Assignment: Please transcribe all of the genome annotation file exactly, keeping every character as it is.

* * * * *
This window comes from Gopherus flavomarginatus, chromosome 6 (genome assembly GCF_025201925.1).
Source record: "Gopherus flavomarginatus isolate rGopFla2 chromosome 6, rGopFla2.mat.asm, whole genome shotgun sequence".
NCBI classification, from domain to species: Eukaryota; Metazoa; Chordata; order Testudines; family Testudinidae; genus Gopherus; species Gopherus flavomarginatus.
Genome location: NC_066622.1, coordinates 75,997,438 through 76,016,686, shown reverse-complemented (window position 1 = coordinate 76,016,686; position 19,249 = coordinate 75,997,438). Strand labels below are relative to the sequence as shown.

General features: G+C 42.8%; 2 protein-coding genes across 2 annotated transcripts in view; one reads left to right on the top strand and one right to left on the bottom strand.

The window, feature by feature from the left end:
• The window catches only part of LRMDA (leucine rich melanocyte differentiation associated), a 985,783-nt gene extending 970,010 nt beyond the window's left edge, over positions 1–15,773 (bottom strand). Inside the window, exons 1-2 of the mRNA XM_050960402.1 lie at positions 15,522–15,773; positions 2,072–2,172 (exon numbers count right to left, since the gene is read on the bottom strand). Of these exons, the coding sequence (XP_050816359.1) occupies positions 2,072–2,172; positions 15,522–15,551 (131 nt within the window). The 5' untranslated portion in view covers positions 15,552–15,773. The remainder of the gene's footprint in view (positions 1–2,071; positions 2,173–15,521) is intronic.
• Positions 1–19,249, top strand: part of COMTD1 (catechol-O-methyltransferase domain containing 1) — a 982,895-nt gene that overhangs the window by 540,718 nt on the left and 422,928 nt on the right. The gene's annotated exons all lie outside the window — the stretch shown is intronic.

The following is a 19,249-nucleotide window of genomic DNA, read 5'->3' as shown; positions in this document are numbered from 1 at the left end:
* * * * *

This window comes from Gopherus flavomarginatus, chromosome 6 (genome assembly GCF_025201925.1).
Source record: "Gopherus flavomarginatus isolate rGopFla2 chromosome 6, rGopFla2.mat.asm, whole genome shotgun sequence".
NCBI classification, from domain to species: Eukaryota; Metazoa; Chordata; order Testudines; family Testudinidae; genus Gopherus; species Gopherus flavomarginatus.
Genome location: NC_066622.1, coordinates 75,997,438 through 76,016,686, shown reverse-complemented (window position 1 = coordinate 76,016,686; position 19,249 = coordinate 75,997,438). Strand labels below are relative to the sequence as shown.

General features: G+C 42.8%; 2 protein-coding genes across 2 annotated transcripts in view; one reads left to right on the top strand and one right to left on the bottom strand.

The window, feature by feature from the left end:
• The window catches only part of LRMDA (leucine rich melanocyte differentiation associated), a 985,783-nt gene extending 970,010 nt beyond the window's left edge, over positions 1–15,773 (bottom strand). Inside the window, exons 1-2 of the mRNA XM_050960402.1 lie at positions 15,522–15,773; positions 2,072–2,172 (exon numbers count right to left, since the gene is read on the bottom strand). Of these exons, the coding sequence (XP_050816359.1) occupies positions 2,072–2,172; positions 15,522–15,551 (131 nt within the window). The 5' untranslated portion in view covers positions 15,552–15,773. The remainder of the gene's footprint in view (positions 1–2,071; positions 2,173–15,521) is intronic.
• Positions 1–19,249, top strand: part of COMTD1 (catechol-O-methyltransferase domain containing 1) — a 982,895-nt gene that overhangs the window by 540,718 nt on the left and 422,928 nt on the right. The gene's annotated exons all lie outside the window — the stretch shown is intronic.

The following is a 19,249-nucleotide window of genomic DNA, read 5'->3' as shown; positions in this document are numbered from 1 at the left end: